So, chances are at some point in your love affair with satellite TV, you felt like you had asked all the hard questions. And then, some time went by and you felt like you answered all the easy questions. And then, some time went by and you realized, there was still a class of question you hadn’t asked: the fairly absurd.
Well friends, sometimes that’s exactly what The Solid Signal Blog is for. So let’s dig in.
First things first, it’s not because they’re primed.
If you do a google search, one of the other answers that comes up is this one, which claims that they are grey because they’re primed for you to paint them. So let’s put that to bed right now. It’s not primer, and not all primer is gray. That probably made sense to the author but it’s not true. It’s not far from the truth, but it’s not true.
See, primer is a special kind of paint that sticks to metal better than other paints. And satellite dishes are painted in a process where the paint sticks to the metal directly. So it’s sorta primer, but it isn’t. The one factory that I saw where satellite dishes were made was powder coating them, not painting them. I don’t know if that’s universally true, but powder coat isn’t primer. So let’s get past that claim.
It probably has to do with the same reason battleships are gray.
Battleships are painted gray to blend in with the haze over the horizon. Now of course this whole paint scheme started before the invention of radar and today no one is saying that the paint color really helps with camouflage. After all it’s pretty hard to hide something the size of the Empire State Building, especially if you have radar or, I don’t know, eyes. In reality you could paint a battleship or any naval vessel pink and it would still work just as well.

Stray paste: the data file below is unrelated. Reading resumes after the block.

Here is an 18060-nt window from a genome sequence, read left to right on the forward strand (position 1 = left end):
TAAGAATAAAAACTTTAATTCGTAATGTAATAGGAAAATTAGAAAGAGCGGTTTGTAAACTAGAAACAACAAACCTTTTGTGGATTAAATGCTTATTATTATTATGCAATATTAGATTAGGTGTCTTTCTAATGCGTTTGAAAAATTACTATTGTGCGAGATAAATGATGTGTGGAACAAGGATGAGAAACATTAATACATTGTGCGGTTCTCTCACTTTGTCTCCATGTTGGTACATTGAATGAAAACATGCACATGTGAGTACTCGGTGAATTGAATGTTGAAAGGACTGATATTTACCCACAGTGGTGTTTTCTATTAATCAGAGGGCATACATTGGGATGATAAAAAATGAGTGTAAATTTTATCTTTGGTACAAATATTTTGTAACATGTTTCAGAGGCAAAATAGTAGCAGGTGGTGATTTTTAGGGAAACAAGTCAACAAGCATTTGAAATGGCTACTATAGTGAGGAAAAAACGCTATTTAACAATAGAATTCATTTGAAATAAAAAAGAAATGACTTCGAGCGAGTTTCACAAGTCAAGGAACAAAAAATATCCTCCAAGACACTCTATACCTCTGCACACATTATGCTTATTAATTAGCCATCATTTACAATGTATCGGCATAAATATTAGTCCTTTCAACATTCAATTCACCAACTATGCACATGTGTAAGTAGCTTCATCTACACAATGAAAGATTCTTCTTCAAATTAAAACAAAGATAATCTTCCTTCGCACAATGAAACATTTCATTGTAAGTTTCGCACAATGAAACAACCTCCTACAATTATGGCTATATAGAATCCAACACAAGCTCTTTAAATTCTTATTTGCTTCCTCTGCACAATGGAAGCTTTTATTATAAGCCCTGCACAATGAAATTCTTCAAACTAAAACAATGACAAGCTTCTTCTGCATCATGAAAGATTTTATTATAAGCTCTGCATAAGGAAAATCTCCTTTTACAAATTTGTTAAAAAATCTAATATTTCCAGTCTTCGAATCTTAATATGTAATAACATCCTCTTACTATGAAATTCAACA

But in the end, “battleship gray” is a neutral color that no one is going to complain about. It’s the same with satellite dishes. They’re neutral enough that no one is going to complain about the color. And it’s also easy enough to match when you’re looking at parts made of plastic, aluminum, and steel that all have to look like they’re the same color.
Sidebar: Painting things so they look the same color isn’t as easy as you think. There’s a whole science devoted to studying the way things look in different lighting conditions. This guy named Albert Henry Munsell studied it extensively 100 years ago and “Munsell gray,” the color that describes primer, battleships, and even satellite dishes, is named after him. But I digress.
And not every satellite dish is gray anyway.
DISH’s Western Arc reflector is black, as you can see above. It’s been that way for a while.
Televes sells satellite dishes throughout the world and theirs are orange. It’s their corporate color.
A lot of large satellite dishes are white. Some are black, or some are painted different colors.
The point is you can have a dish that’s any color you really want. The most important thing is that the dishy part reflects signals back to the LNB, the part in the front that’s almost always white. I’ve told you that you can paint a dish if you want, although I personally wouldn’t do it unless you know how it will behave.
So it seems the right answer is, satellite dishes are gray so you won’t really think about what color they are. Which, if you think about it, actually worked because you probably didn’t ask yourself this question until you’d run out of other questions, right?
Oh, and if you do want a new satellite dish, whether gray or some other color, you know you can get one at Solid Signal.